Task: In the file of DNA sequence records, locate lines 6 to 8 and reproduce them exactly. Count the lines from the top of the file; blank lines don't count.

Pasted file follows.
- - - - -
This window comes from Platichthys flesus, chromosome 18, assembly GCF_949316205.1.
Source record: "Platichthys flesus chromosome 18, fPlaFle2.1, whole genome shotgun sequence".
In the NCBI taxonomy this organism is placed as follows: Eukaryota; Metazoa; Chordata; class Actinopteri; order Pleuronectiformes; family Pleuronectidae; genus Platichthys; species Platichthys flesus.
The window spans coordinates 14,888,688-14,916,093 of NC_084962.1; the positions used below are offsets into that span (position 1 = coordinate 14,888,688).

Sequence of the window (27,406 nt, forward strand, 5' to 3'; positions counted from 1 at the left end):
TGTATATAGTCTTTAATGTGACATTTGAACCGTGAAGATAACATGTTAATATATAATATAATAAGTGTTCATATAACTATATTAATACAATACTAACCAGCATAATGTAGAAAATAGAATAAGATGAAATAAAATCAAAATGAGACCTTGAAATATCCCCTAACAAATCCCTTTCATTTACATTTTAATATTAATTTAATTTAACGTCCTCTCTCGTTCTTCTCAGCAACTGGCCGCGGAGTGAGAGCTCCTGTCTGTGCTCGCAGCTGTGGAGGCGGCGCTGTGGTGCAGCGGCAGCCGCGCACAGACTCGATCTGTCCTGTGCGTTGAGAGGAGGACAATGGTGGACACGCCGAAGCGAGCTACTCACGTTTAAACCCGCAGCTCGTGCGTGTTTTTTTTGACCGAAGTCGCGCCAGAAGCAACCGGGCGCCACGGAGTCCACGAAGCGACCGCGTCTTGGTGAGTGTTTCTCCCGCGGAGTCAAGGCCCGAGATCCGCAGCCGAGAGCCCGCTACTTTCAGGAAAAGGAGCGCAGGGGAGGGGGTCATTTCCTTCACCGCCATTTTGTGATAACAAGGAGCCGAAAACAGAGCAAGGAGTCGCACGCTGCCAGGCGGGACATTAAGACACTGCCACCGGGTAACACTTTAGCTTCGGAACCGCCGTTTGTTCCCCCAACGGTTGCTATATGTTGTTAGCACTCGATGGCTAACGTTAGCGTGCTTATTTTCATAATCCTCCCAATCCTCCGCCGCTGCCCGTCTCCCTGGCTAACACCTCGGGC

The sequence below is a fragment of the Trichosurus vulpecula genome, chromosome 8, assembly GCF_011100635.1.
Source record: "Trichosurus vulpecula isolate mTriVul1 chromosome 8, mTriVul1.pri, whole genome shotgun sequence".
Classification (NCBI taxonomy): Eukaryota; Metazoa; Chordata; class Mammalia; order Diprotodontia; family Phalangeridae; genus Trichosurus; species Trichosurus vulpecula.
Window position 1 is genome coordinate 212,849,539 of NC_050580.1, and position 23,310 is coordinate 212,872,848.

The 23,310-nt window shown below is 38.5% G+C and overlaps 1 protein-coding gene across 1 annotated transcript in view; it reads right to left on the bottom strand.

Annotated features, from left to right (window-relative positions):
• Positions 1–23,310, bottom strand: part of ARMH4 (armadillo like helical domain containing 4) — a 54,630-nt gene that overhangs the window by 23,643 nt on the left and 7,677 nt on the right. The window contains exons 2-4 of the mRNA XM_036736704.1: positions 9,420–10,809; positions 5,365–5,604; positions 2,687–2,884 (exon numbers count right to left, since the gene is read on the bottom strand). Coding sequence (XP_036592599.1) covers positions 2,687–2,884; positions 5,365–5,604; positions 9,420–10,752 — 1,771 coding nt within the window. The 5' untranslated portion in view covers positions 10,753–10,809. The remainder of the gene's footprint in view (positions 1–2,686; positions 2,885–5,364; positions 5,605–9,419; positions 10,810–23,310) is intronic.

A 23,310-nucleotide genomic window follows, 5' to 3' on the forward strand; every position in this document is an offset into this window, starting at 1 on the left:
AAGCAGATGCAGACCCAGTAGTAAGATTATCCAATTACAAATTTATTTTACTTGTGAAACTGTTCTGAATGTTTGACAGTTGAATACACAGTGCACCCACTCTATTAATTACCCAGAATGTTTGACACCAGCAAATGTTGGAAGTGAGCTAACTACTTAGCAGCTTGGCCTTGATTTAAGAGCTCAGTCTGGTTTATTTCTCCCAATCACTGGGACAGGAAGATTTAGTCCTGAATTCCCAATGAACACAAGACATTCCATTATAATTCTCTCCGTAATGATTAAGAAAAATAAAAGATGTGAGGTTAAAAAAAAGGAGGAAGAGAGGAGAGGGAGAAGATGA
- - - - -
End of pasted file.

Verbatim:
TGTATATAGTCTTTAATGTGACATTTGAACCGTGAAGATAACATGTTAATATATAATATAATAAGTGTTCATATAACTATATTAATACAATACTAACCAGCATAATGTAGAAAATAGAATAAGATGAAATAAAATCAAAATGAGACCTTGAAATATCCCCTAACAAATCCCTTTCATTTACATTTTAATATTAATTTAATTTAACGTCCTCTCTCGTTCTTCTCAGCAACTGGCCGCGGAGTGAGAGCTCCTGTCTGTGCTCGCAGCTGTGGAGGCGGCGCTGTGGTGCAGCGGCAGCCGCGCACAGACTCGATCTGTCCTGTGCGTTGAGAGGAGGACAATGGTGGACACGCCGAAGCGAGCTACTCACGTTTAAACCCGCAGCTCGTGCGTGTTTTTTTTGACCGAAGTCGCGCCAGAAGCAACCGGGCGCCACGGAGTCCACGAAGCGACCGCGTCTTGGTGAGTGTTTCTCCCGCGGAGTCAAGGCCCGAGATCCGCAGCCGAGAGCCCGCTACTTTCAGGAAAAGGAGCGCAGGGGAGGGGGTCATTTCCTTCACCGCCATTTTGTGATAACAAGGAGCCGAAAACAGAGCAAGGAGTCGCACGCTGCCAGGCGGGACATTAAGACACTGCCACCGGGTAACACTTTAGCTTCGGAACCGCCGTTTGTTCCCCCAACGGTTGCTATATGTTGTTAGCACTCGATGGCTAACGTTAGCGTGCTTATTTTCATAATCCTCCCAATCCTCCGCCGCTGCCCGTCTCCCTGGCTAACACCTCGGGC

The sequence below is a fragment of the Trichosurus vulpecula genome, chromosome 8, assembly GCF_011100635.1.
Source record: "Trichosurus vulpecula isolate mTriVul1 chromosome 8, mTriVul1.pri, whole genome shotgun sequence".